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This article is about readable bulletins seen throughout the franchise. For other signs, see Category:Signs.
Squared screenshot of a Travel Tip from Super Mario Odyssey.
Screenshot from Super Mario Odyssey
First appearance Super Mario 64 (1996)
Latest appearance Super Mario Bros. Wonder (2023)
Effect Provides information when read
“To read a sign, stand in front of it and press B, like you did just now.”
Sign on the Bob-omb Battlefield, Super Mario 64

Signs,[1][2][3][4][5] or signboards,[6][7] are bulletins in the Super Mario franchise that debuted in Super Mario 64. In all appearances, a sign provides information on an available action or the current level when prompted. Signs are either staked into the ground like posts or fastened to the side of walls. Staked signs have a secondary interactive element in a few games. They are comparable to Message Blocks.

The player is rarely obligated to read signs. Rather, they are available at their discretion. In Super Mario Galaxy and Super Mario Galaxy 2, there are a few boards that are conscious, speaking characters that do impose themselves onto the player character when encountered.


Super Mario series[edit]

Super Mario 64 / Super Mario 64 DS[edit]

Mario in Mushroom Castle
A sign on the second floor of the Mushroom Castle.

Signs can be read by the player character in Super Mario 64 and Super Mario 64 DS by pressing B Button on the Nintendo 64 Controller or A Button on the Nintendo DS system, respectively. It is the same input used by the player to speak with a non-playable character. Signs compensate for the diversity of moves the developers included in the game and provide context for players who may be lost.

Typically, signs provide information on a move the player can perform or contextualize a potentially cryptic detail in the environment. The signs that are staked into the ground can be ground-pounded by the player character, rendering it unreadable unless they exit and reenter the course. Like stakes, it takes Mario three strikes to fully bury the sign. This is the case for Luigi and Yoshi in Super Mario 64 DS as well. It takes Wario only one. Signs otherwise occur pinned to walls and can only be read.

Some of the text on signs were written by other characters in the game, such as the Big Bob-omb, a Big Penguin, and a Piranha Plant. Ukikipedia has fully documented all lines of text displayed on the signs and the locality of each one. Their list can be viewed here.

Super Mario Sunshine[edit]

Only staked signs appear in Super Mario Sunshine. The player can read one by pressing B Button. Signs do not present tips on actions or progression, instead relaying episode-specific information about the active stage. The displayed text box is skeuomorphic, as it is shaped like a torn piece of paper. The details written on some signs changes depending on the active episode, such as the one in front of the Surf Cabana on Gelato Beach. Spraying a sign sometimes expels a Blue Coin.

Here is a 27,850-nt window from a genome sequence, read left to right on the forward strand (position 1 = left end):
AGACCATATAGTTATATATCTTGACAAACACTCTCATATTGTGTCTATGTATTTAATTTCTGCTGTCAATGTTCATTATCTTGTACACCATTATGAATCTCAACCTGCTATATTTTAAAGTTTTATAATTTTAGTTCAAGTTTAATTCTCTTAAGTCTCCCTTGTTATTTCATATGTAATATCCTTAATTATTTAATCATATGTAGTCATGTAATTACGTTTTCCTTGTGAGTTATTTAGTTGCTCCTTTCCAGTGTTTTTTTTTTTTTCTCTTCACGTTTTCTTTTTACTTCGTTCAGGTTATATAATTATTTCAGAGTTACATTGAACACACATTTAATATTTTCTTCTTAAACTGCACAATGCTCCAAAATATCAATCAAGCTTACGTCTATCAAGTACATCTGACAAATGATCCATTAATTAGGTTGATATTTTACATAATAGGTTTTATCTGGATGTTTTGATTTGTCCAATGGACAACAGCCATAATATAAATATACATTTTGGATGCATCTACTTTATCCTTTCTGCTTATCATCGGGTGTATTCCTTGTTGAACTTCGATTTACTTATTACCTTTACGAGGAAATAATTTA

In the original Japanese release, English text is displayed on signs, reading:

This isn't gonna
Just a little stick.
Ready? 1...2...3.
There you All do.

In the North American localization, this text is replaced with writing in the fictional language of Isle Delfino.[8] It translates to:


Super Mario Galaxy[edit]

Staked signs appear throughout Super Mario Galaxy and are read when the player presses A Button. Unlike prompted characters, the displayed text box for signs resembles white paper splayed on a piece of wood. Like prior appearances, nearly all signs are inanimate objects that the player choses to engage with. However, a few speaking board characters impose themselves in scenarios where the player character's controls are different from usual. For example, the first one, Bill Board, appears in the Rolling Green Galaxy where Mario (or Luigi) can only traverse platforms on the Rolling Ball.

A sign in the Ghostly Galaxy is written in Booish and can only be read if the player character is in their Boo form. The front of the house in the Good Egg Galaxy is readable because the developers hid a sign within the model.

Super Mario Galaxy 2[edit]

Yoshi's message in the Peewee Piranha's Speed Run mission of Super Mario Galaxy 2.
Mario reading the sign written by Yoshi in the Sky Station Galaxy.

Nearly all of the signboards in Super Mario Galaxy 2 are presented as inanimate objects. The only character from the previous game to return is Bill Board. However, there are a few instances where simply being near a signboard causes a small dialogue box to appear above it, suggesting they are "calling out" to the player character. While their physical appearances are largely unchanged, signboards have more lines of text on the page nailed to their exterior than they did in Super Mario Galaxy.

Giant signs appear in the Supermassive Galaxy.

Super Mario Odyssey[edit]

Signs, here referred to as Travel Tips, appear throughout Super Mario Odyssey. It is the first 3D game in the Super Mario series to include these signs in seven years. Most Travel Tips only inform the player on an action available to Mario and/or Cappy. Environmental details are instead available in the visited kingdom's brochure, while hints on course progression are in the names of the objectives and can be relayed by Hint Toad, Talkatoo, and Uncle amiibo. However, the Travel Tip found by Yoshi's House was directly written by him. After a Travel Tip is read, an animation of the described action being performed appears in the bottom right of the screen.

Unlike previous titles, Travel Tips are made of metal in Super Mario Odyssey. Like Arrow Signs, staked Travel Tips spin when struck by Cappy. They otherwise appear fastened to the sides of terrain.

Super Mario Bros. Wonder[edit]

Signs appear in Super Mario Bros. Wonder, a 2D game that saw involvement from Nintendo EPD staff typically involved with the 3D ones.[9] This is their first appearance in a 2D Super Mario title. Signs only appear in the overworld map of the Flower Kingdom and relay information about the overworld itself. As in Super Mario Odyssey, they are depicted here as metal. At least one sign is posted in each world.

Paper Mario series[edit]

Paper Mario[edit]

In Paper Mario, the Talk icon appears above an approached signboard as if it were a non-playable character. Pressing A Button displays the text. A small star icon appears in the button right of a textbox when their are multiple pages. Pressing A Button again turns to the next page.